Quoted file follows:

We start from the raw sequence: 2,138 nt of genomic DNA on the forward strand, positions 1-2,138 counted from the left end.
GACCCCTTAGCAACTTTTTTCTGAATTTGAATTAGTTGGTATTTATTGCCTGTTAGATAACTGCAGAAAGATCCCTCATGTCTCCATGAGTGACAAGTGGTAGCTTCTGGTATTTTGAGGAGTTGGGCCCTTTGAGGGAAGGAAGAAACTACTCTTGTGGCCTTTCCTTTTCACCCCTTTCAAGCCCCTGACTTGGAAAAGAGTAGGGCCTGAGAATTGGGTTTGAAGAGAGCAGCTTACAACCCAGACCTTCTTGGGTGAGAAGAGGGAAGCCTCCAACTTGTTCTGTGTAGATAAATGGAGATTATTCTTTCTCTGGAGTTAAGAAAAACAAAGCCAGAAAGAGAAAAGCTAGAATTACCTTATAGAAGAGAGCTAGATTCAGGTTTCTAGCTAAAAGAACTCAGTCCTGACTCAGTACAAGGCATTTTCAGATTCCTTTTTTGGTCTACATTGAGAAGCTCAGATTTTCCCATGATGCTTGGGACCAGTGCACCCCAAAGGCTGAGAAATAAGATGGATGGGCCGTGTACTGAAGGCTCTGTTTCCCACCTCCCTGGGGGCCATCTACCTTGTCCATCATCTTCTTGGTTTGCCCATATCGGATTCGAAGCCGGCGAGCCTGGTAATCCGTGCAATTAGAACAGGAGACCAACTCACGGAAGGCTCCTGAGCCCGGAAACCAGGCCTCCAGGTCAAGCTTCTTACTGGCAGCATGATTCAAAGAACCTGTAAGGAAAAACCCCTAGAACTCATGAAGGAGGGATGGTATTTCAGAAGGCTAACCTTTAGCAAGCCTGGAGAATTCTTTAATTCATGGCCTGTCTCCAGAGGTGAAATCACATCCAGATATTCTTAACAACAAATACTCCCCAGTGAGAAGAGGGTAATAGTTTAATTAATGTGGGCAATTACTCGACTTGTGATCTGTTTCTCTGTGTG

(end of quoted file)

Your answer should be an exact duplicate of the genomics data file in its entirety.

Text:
We start from the raw sequence: 2,138 nt of genomic DNA on the forward strand, positions 1-2,138 counted from the left end.
GACCCCTTAGCAACTTTTTTCTGAATTTGAATTAGTTGGTATTTATTGCCTGTTAGATAACTGCAGAAAGATCCCTCATGTCTCCATGAGTGACAAGTGGTAGCTTCTGGTATTTTGAGGAGTTGGGCCCTTTGAGGGAAGGAAGAAACTACTCTTGTGGCCTTTCCTTTTCACCCCTTTCAAGCCCCTGACTTGGAAAAGAGTAGGGCCTGAGAATTGGGTTTGAAGAGAGCAGCTTACAACCCAGACCTTCTTGGGTGAGAAGAGGGAAGCCTCCAACTTGTTCTGTGTAGATAAATGGAGATTATTCTTTCTCTGGAGTTAAGAAAAACAAAGCCAGAAAGAGAAAAGCTAGAATTACCTTATAGAAGAGAGCTAGATTCAGGTTTCTAGCTAAAAGAACTCAGTCCTGACTCAGTACAAGGCATTTTCAGATTCCTTTTTTGGTCTACATTGAGAAGCTCAGATTTTCCCATGATGCTTGGGACCAGTGCACCCCAAAGGCTGAGAAATAAGATGGATGGGCCGTGTACTGAAGGCTCTGTTTCCCACCTCCCTGGGGGCCATCTACCTTGTCCATCATCTTCTTGGTTTGCCCATATCGGATTCGAAGCCGGCGAGCCTGGTAATCCGTGCAATTAGAACAGGAGACCAACTCACGGAAGGCTCCTGAGCCCGGAAACCAGGCCTCCAGGTCAAGCTTCTTACTGGCAGCATGATTCAAAGAACCTGTAAGGAAAAACCCCTAGAACTCATGAAGGAGGGATGGTATTTCAGAAGGCTAACCTTTAGCAAGCCTGGAGAATTCTTTAATTCATGGCCTGTCTCCAGAGGTGAAATCACATCCAGATATTCTTAACAACAAATACTCCCCAGTGAGAAGAGGGTAATAGTTTAATTAATGTGGGCAATTACTCGACTTGTGATCTGTTTCTCTGTGTG